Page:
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  • Writer's pictureGWL

Well Done...




Well Done...

Matthew 25:14-30

At face value, Jesus’ parable from our Scripture Lessons today is about a rich man, and three of his servants, who were charged with looking after his money while he was away.

But as with most parables from Jesus, it has a deeper meeting. The parable begins, “for it is as if a man…” of course this is one of those times when we need to define what the word “it” means. “It” in the context of this parable, is the return of Christ. The second coming. So when Christ returns, it will be as if a person had gone away and entrusted his servants with his assets.

Of course, this parable is certainly about Jesus… But it’s equally about those who’ve been called, and trusted to serve the Lord in his physical absence. There’s no doubt that God has given each and everyone of us gifting‘s. If you’ve been gifted in song, singing, playing the piano, it’s said that you have a talent for music. If you’re good at basketball, football, baseball, soccer... you’re though of as having a talent for sports. Of course, back in biblical times a “talent” was actually a measure of weight. About 75 pounds of gold. Worth at least a years wages.

A talent was very valuable... very weighty! Just as our “talents” are valuable today.

Of course, talents vary in value. My “talent” for preaching is worth considerably less than Tiger Wood’s talent for playing golf!

But I also feel that there’s another part of this story that needs clarification. And that is the nature, the kind/degree of trust that was given to the servants. We’re told that the master called his servants, and he entrusted each of them with a portion of his money, of his estate. 5 talents, 2 talents, one talent. We’re specifically told that this master gave to each servant different amounts based on their personal, individual, ability. In other words, he entrusted his servants based on what he KNEW they were capable of doing.

These three servants were obviously gifted in their ability to handle money. So he trusted the servants to take what he had left them, and put it to work for his purposes.

Of course, as the parable goes, the first two servants did just that… They put their master’s talents to work. Both receiving a really good return on the investment they made. And both being praised by their master for their efforts: “Well done, my good and faithful servant.” The words I’m sure we all hope to hear when we stand before our Lord.

But when the master asked for an accounting from the third servant… He had done absolutely nothing with the talent that had been entrusted him. He went out and buried his masters money in the ground… offering a fairly lame excuse as to why he had not carried out his masters wishes.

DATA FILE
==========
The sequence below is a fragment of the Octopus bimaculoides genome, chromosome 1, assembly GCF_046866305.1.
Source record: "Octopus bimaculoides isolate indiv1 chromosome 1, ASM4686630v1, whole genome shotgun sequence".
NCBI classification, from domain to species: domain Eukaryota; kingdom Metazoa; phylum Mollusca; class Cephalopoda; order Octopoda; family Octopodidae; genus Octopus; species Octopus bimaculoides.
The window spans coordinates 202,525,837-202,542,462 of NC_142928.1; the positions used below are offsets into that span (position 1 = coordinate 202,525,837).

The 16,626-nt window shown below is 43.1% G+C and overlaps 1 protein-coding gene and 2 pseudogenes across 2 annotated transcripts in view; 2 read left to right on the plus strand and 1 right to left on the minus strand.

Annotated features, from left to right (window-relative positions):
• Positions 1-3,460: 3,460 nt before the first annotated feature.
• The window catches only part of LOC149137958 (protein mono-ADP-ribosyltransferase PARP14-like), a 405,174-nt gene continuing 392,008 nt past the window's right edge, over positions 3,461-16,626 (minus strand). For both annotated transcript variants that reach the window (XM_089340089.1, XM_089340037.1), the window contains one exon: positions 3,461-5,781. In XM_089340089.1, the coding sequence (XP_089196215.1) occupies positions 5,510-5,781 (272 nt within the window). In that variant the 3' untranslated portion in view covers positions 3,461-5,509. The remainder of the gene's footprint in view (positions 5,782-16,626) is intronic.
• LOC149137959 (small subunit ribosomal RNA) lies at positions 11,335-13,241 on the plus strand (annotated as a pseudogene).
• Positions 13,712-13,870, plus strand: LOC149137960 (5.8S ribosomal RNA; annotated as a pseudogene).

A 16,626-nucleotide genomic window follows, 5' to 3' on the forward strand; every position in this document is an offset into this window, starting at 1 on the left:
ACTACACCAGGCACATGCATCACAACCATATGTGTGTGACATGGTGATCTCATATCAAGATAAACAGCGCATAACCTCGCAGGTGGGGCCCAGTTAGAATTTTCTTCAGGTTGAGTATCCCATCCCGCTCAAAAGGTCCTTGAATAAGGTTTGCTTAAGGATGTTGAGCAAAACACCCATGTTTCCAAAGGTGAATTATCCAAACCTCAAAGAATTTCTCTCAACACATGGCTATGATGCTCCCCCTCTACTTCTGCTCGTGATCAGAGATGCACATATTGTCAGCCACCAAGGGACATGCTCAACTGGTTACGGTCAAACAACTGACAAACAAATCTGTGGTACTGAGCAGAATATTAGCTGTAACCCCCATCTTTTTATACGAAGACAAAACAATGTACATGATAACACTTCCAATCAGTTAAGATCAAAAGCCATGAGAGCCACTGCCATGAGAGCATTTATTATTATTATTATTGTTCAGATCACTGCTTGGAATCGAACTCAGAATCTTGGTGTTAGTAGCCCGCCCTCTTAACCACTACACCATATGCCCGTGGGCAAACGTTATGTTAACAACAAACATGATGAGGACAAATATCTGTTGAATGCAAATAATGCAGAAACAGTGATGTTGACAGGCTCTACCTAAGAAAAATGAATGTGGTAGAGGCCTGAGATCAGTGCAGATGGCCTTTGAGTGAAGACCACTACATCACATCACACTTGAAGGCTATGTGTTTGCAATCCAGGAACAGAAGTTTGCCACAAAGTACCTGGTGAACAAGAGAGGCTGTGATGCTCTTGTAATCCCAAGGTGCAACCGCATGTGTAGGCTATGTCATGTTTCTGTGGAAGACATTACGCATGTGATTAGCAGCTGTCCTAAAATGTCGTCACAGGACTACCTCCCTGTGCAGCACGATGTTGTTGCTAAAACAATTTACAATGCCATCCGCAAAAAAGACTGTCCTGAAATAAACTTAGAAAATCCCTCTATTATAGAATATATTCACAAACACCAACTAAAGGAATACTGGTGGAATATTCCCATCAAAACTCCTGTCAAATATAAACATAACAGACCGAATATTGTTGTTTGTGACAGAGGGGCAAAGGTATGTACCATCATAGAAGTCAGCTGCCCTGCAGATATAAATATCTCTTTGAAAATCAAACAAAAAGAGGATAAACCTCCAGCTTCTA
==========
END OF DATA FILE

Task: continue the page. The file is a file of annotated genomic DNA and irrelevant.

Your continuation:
So the Master, in what has to be one of the most somber, and pointed moments in any of Jesus’ parables, says, “take the talent away from him, and give it to the one who produced the most.” And throw this lazy servant into the outer darkness.

There’s absolutely no misunderstanding the point of this parable. It’s relevance for us today, is just as pointed as it was for Jesus’ disciples 2000 years ago. We have each and every one been entrusted with gifting‘s and graces in this life. All gifts from God; all of our “talents” are a portion of the great creative wealth that belongs to our Lord... we’ve been entrusted to use what we’ve been given for God’s glory.

And when you and I truly realize that all of our gifts, all of our talents, come from God, and are intended to be used in His service… we realize we have no choice. We must use what God has given us… We must use our talents… Our time, our giftings, our treasure… in service to the God, who sent his one, and only son, to suffer death on the cross, and to rise, victoriously from the grave, to give us salvation… and secure for each of us eternal life.

All too often we take our gifting and graces, our salvation… and we for all intents and purposes, bury it... we store it away, hoping to simply preserve it until Christ comes, and we can then use it to buy our way into the kingdom. But that was never Christ’s intention. Christ will demand an accounting of what each and everyone of us has done with our gifting‘s - his giftings.

Of course some will say, “I preached to thousands and brought the word of God’s saving grace to all who’d listen.” Others will say, “I helped other Christians in their spiritual life by leading Bible studies, by leading music, by clothing the naked, and feeding the hungry.” Many will confess, “I shared the good news of your love and grace and mercy with everyone I met... I honestly tried to teach those around me, my family, my children... that “Jesus loves me.” These are the people who will be able to say, “we took the talents you gave us, and we offered them back in service to you, investing those talents in people’s lives… Building the kingdom of God right where we found ourselves.”

But then there will be others who will say, “Lord, we knew you were coming back… So we buried what you gave us in the ground… Saving it because, we were afraid that we might lose what you had entrusted to us, and you would be mad.“

Let’s not waste what we’ve been given.

Let’s be a grateful people, who open our hearts, our lives... investing our gifts and service… to the One who has entrusted us, with carrying his light into the darkness of this world.

When we do, we can count on hearing those beautiful and affirming words, “Well done...”

Amen.


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